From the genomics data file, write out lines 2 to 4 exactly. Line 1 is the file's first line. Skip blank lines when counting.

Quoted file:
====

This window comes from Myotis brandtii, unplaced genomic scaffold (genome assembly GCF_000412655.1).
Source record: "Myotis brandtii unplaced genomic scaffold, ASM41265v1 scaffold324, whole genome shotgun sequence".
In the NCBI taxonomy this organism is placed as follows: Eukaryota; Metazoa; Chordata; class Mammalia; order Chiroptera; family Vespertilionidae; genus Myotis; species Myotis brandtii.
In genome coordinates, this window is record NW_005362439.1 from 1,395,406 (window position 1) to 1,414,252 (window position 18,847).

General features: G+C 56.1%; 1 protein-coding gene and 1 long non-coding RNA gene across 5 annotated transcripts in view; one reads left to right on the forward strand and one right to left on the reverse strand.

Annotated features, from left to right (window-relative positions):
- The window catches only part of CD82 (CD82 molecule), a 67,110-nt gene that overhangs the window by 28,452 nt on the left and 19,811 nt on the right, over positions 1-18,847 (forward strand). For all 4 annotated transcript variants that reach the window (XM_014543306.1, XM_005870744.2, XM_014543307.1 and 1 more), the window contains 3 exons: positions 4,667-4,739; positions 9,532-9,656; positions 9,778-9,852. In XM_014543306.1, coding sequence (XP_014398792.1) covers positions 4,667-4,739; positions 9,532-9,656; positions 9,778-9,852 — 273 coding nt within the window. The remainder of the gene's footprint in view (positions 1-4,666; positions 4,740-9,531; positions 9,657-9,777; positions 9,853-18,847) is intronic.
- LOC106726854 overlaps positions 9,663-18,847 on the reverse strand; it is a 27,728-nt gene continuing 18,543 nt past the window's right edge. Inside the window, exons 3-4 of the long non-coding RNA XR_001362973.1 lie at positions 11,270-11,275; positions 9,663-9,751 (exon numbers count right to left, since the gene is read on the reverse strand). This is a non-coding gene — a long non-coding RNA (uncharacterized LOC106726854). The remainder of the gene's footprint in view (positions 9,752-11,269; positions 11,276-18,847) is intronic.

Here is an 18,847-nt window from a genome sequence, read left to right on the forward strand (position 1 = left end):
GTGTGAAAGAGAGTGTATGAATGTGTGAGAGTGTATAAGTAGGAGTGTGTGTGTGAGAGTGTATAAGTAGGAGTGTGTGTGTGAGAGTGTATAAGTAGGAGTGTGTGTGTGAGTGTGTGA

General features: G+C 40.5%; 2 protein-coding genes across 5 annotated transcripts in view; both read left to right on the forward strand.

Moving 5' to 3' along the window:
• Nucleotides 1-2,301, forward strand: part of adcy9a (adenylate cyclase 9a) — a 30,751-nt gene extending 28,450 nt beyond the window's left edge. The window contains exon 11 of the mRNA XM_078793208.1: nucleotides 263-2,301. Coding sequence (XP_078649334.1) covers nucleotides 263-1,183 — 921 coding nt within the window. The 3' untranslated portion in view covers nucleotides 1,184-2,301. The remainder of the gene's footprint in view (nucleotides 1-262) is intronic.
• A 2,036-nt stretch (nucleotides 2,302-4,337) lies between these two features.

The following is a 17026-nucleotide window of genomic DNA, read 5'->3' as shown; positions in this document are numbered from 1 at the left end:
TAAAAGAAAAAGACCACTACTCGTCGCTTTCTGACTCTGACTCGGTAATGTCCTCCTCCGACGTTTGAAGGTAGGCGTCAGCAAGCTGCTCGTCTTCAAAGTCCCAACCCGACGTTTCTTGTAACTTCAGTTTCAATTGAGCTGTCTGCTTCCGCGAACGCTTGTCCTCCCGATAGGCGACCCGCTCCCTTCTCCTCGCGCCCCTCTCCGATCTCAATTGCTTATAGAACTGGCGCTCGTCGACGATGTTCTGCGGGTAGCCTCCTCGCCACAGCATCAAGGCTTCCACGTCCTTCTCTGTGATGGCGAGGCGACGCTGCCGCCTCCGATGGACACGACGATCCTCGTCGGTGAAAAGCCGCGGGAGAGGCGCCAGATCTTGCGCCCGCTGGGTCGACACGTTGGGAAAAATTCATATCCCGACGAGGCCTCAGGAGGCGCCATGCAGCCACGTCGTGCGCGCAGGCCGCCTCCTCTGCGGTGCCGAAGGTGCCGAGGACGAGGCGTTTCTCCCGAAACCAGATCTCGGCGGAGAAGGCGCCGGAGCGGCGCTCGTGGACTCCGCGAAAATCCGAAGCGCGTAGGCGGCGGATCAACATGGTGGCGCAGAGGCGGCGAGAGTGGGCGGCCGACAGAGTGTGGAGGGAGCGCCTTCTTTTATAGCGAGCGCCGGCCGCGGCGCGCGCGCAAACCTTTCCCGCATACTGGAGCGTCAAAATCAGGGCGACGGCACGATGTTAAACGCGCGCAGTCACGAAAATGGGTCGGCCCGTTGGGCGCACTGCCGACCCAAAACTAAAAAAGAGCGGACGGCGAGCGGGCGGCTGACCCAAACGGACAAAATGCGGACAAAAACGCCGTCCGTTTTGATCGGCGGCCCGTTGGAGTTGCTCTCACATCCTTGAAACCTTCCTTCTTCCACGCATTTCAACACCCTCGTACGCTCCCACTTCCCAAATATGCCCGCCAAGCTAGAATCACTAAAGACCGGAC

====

Source record: "Myotis brandtii unplaced genomic scaffold, ASM41265v1 scaffold324, whole genome shotgun sequence".
In the NCBI taxonomy this organism is placed as follows: Eukaryota; Metazoa; Chordata; class Mammalia; order Chiroptera; family Vespertilionidae; genus Myotis; species Myotis brandtii.
In genome coordinates, this window is record NW_005362439.1 from 1,395,406 (window position 1) to 1,414,252 (window position 18,847).